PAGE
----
Our constitutional system has survived, largely intact, for 227 years. And while current conditions have produced gridlock, those conditions are not cast in stone. (More)
Whither Our Democracy, Part III: Muddling Through (Non-Cynical Saturday)
This week Morning Feature looks at the growing fractures in our society and political system. Thursday we considered whether our constitutional crisis will trigger a separation or, at least, a creeping balkanization. Yesterday we explored whether we might move toward a parliamentary system. Today we conclude by asking if we’re mistaking a transitory strain for a permanent condition.
Less democracy, better government?
When Vox’s Matthew Yglesias warned that “America’s constitutional democracy is going to collapse,” you could predict that many pundits and political scientists would disagree. As we’ll see below, they did. But you might not have guessed that some prominent libertarians think shelving democracy would be a good thing:
Garett Jones, associate economics professor at George Mason University, says that there should be less democracy in the United States, according to a talk he gave on Feb. 24.
Jones says that less democracy and more epistocracy could lead to better governance. Democracy leaves power to the majority while epistocracy allocates power to the knowledgeable. Jones did not imply that democracy should be eliminated, but lessened by 10% for the sake of long term economic growth.
According to Jones, less democracy would lead to better governance because politicians would be inclined to work on long term growth rather than spending to impress constituents during election season. Politicians try to please the public at the expense of neglecting long-term policies because they are elected through a democratic process.
Jones cites extensively from George Mason University colleague Bryan Caplan, who argues our democracy is only tolerable because rich people dominate it:
In The Myth of the Rational Voter, I discuss several mechanisms that might explain why, given public opinion, democracies’ policies are better than you’d expect. But I was simply unaware of the facts presented in Martin Gilens’ new Affluence and Influence: Economic Inequality and Political Power in America. Gilens compiles a massive data set of public opinion surveys and subsequent policy outcomes, and reaches a shocking conclusion: Democracy has a strong tendency to simply supply the policies favored by the rich. When the poor, the middle class, and the rich disagree, American democracy largely ignores the poor and the middle class.
While Caplan insists that Gilens’ data don’t prove that means government makes the rich richer, Gilens doesn’t have to prove that. Other data prove the rich have taken almost all of the economic growth for the past three decades. Regardless, Caplan likes the idea of rich people dominating government:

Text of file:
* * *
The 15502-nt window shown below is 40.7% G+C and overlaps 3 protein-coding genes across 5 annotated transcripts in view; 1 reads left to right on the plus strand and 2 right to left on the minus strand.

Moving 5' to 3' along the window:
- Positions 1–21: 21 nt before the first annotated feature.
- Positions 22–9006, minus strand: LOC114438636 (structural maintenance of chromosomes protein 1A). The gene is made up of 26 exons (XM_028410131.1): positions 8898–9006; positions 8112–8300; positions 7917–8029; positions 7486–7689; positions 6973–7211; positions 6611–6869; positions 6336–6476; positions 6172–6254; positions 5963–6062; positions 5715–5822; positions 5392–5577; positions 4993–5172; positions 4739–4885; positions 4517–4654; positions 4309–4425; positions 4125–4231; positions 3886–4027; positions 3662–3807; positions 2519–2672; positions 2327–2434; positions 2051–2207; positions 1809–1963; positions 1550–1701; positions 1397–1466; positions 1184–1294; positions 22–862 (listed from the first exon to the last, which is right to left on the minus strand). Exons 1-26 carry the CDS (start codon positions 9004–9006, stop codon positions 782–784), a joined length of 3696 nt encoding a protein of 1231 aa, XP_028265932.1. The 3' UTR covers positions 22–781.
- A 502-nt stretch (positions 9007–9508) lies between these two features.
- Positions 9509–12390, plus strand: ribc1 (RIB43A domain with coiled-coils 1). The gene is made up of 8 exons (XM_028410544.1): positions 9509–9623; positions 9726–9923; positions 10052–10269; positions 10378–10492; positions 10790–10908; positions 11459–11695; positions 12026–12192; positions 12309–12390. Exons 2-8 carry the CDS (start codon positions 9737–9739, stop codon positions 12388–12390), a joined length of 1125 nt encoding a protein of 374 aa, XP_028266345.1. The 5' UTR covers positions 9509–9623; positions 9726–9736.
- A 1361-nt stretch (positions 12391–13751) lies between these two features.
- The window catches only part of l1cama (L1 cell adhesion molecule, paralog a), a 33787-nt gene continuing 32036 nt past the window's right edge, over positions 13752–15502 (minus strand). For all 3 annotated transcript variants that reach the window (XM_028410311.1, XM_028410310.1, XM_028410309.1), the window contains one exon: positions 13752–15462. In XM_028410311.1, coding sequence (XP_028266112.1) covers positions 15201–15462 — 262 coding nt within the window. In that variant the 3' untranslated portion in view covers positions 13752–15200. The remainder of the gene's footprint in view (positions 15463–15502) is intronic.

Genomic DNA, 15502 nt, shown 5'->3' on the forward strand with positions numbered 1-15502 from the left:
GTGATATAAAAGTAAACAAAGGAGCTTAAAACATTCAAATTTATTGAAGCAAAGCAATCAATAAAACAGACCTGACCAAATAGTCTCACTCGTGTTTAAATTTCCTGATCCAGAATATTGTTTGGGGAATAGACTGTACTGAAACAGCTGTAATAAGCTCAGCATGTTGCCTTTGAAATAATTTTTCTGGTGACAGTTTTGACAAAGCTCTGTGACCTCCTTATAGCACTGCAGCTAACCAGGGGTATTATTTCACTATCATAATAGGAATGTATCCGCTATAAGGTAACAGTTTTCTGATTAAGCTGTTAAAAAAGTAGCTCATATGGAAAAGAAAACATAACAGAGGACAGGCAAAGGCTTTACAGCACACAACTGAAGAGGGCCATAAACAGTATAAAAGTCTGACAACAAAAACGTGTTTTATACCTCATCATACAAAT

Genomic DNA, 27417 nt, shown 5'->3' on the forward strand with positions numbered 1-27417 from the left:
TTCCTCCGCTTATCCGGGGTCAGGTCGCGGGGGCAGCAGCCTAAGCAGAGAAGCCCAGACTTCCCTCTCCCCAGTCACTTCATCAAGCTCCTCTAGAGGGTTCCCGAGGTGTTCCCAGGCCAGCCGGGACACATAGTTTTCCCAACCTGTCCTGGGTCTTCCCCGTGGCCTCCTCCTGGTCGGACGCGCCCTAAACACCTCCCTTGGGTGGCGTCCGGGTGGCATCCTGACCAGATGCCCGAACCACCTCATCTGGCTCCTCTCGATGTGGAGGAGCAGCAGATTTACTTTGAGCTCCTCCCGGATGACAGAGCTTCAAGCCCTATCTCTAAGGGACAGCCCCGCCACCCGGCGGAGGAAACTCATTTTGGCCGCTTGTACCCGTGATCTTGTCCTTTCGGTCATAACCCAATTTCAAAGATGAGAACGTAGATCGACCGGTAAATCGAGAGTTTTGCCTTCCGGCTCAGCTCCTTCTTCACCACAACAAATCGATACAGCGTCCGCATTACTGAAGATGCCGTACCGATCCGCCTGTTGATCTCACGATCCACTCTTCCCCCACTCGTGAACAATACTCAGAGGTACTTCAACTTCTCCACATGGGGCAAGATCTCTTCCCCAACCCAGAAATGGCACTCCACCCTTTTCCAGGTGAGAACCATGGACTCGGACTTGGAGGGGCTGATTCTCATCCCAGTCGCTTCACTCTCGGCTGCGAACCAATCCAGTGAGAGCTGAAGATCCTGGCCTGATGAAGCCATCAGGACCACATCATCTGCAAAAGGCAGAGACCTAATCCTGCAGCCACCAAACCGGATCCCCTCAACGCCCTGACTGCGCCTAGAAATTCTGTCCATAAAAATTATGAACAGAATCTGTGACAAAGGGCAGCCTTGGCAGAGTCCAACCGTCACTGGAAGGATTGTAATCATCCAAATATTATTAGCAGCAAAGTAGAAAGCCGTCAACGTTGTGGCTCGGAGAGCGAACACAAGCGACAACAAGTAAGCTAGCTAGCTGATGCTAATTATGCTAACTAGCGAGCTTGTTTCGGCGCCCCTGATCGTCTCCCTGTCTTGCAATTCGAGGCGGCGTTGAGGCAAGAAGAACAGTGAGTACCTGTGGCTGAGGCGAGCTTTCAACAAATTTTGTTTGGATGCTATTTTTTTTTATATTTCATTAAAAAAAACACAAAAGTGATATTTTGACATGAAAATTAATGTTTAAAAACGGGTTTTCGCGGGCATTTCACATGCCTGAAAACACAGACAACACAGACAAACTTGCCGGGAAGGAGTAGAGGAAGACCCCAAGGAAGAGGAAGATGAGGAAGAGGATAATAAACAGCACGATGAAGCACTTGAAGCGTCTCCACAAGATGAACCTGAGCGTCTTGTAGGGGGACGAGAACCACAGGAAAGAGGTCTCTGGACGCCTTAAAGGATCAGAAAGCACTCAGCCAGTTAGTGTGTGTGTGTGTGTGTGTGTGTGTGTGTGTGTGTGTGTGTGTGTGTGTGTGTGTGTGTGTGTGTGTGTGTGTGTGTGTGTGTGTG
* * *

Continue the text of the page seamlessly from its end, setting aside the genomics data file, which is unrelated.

I find Gilens’ results not only intellectually satisfying, but hopeful. If his results hold up, we know another important reason why policy is less statist than expected: Democracies listen to the relatively libertarian rich far more than they listen to the absolutely statist non-rich. And since I think that statist policy preferences rest on a long list of empirical and normative mistakes, my sincere reaction is to say, “Thank goodness.” Democracy as we know it is bad enough. Democracy that really listened to all the people would be an authoritarian nightmare.
Before you dismiss them as two unknowns, both Jones and Caplan are researchers at the Mercatus Center, a libertarian think tank funded by the Koch brothers. They have a very loud, very well-funded megaphone. If Koch-funded groups succeed in their quest for political dominance, their solution to gridlock would be to make elections irrelevant.
Assuming we won’t have a world war or second Great Depression in the next few decades, we’ll be confined to normal, run-of-the mill crises. Those aren’t the problem. The risk is that congressional gridlock – which will only worsen as parties polarize on ideological lines – will make major revisions to statutes and changes in the fiscal status quo next to impossible.
Any president worth his salt is going to want to make major revisions to statutes and to alter the fiscal status quo. They’re going to want to raise taxes on the rich and increase transfer programs, or slash taxes across the board while restructuring entitlement programs, or rewrite No Child Left Behind and make Medicare more cost-effective, and so on. Their legacy as more than placeholders depends on leaving some kind of legislative mark.
So they’re going to gradually start using executive powers to adjust policy in those domains.[…]
This won’t be a fast process. But if I had to guess, I’d say that the Congress of 2050 will largely serve to ratify policy decisions the president made unilaterally.